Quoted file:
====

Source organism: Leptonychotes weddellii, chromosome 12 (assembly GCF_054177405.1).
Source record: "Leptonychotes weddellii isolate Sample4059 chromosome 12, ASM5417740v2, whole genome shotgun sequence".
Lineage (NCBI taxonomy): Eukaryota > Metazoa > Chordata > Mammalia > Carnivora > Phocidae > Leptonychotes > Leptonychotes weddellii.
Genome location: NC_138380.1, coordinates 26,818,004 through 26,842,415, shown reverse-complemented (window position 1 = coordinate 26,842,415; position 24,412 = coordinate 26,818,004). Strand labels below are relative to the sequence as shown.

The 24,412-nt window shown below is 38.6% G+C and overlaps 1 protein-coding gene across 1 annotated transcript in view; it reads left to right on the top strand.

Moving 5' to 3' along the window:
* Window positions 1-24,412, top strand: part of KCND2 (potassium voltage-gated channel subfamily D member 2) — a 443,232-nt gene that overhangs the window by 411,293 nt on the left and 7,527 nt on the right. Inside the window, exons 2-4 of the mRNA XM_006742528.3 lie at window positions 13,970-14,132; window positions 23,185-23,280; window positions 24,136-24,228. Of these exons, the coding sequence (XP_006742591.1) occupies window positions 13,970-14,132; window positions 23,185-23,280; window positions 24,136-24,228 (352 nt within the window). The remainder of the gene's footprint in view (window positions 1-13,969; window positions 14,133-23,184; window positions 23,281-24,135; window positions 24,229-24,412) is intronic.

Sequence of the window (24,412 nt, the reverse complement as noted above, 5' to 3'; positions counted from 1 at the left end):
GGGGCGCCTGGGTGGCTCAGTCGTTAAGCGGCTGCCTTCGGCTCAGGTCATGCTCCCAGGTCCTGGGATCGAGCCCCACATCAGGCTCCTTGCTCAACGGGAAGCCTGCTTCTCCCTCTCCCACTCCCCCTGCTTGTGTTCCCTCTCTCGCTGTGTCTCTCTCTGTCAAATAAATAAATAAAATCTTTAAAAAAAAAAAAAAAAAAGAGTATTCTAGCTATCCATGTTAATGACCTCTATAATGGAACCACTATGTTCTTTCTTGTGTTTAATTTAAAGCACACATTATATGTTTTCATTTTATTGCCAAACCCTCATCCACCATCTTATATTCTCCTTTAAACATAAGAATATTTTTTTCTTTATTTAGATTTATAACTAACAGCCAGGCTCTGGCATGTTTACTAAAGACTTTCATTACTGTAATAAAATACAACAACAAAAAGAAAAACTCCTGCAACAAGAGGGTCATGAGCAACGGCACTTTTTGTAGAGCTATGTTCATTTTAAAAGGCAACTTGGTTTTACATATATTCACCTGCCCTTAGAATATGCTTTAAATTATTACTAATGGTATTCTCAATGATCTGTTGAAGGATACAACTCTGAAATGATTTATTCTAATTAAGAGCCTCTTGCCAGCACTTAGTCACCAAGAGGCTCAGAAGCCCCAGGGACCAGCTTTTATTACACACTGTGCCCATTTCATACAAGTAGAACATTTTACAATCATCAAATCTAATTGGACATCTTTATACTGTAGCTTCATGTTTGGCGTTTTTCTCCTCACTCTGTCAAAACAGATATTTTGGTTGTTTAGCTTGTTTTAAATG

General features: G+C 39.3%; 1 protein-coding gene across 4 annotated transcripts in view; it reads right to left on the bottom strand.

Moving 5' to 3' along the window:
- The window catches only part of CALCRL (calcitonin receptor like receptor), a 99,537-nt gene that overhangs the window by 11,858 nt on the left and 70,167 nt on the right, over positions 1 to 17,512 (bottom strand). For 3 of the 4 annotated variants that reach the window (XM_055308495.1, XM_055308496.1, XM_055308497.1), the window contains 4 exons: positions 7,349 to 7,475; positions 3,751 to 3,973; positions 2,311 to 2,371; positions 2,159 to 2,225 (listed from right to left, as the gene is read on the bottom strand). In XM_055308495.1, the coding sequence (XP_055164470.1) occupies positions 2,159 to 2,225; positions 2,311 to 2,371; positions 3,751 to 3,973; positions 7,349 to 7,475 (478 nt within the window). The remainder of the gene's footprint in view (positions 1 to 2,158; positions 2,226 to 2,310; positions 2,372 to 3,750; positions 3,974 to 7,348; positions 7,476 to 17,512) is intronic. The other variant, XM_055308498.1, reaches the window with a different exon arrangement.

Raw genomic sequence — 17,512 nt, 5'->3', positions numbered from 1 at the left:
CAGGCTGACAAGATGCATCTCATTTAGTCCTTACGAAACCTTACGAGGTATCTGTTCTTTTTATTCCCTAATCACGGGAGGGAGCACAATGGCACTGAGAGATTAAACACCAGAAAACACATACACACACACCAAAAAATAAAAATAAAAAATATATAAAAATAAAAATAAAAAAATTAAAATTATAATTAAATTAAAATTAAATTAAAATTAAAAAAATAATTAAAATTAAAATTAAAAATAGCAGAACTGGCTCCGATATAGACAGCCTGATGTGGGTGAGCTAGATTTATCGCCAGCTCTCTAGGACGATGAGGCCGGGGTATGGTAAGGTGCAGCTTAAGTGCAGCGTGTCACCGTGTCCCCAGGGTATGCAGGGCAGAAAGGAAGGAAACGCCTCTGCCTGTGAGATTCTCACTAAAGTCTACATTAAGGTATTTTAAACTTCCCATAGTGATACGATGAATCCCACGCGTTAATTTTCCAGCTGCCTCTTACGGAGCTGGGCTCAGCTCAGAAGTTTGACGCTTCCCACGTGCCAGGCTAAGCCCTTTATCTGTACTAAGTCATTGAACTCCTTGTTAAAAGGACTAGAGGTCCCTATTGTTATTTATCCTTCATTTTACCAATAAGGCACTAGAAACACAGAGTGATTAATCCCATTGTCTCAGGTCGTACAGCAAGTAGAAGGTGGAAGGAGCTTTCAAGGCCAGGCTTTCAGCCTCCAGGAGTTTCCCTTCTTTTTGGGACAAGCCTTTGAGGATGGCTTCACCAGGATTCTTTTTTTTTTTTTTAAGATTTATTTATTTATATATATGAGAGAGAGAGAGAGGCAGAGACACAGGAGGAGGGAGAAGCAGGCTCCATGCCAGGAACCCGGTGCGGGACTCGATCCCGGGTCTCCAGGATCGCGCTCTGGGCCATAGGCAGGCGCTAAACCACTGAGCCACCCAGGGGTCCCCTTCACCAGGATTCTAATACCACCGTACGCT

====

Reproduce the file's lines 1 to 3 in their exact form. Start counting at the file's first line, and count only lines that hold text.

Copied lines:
Source organism: Leptonychotes weddellii, chromosome 12 (assembly GCF_054177405.1).
Source record: "Leptonychotes weddellii isolate Sample4059 chromosome 12, ASM5417740v2, whole genome shotgun sequence".
Lineage (NCBI taxonomy): Eukaryota > Metazoa > Chordata > Mammalia > Carnivora > Phocidae > Leptonychotes > Leptonychotes weddellii.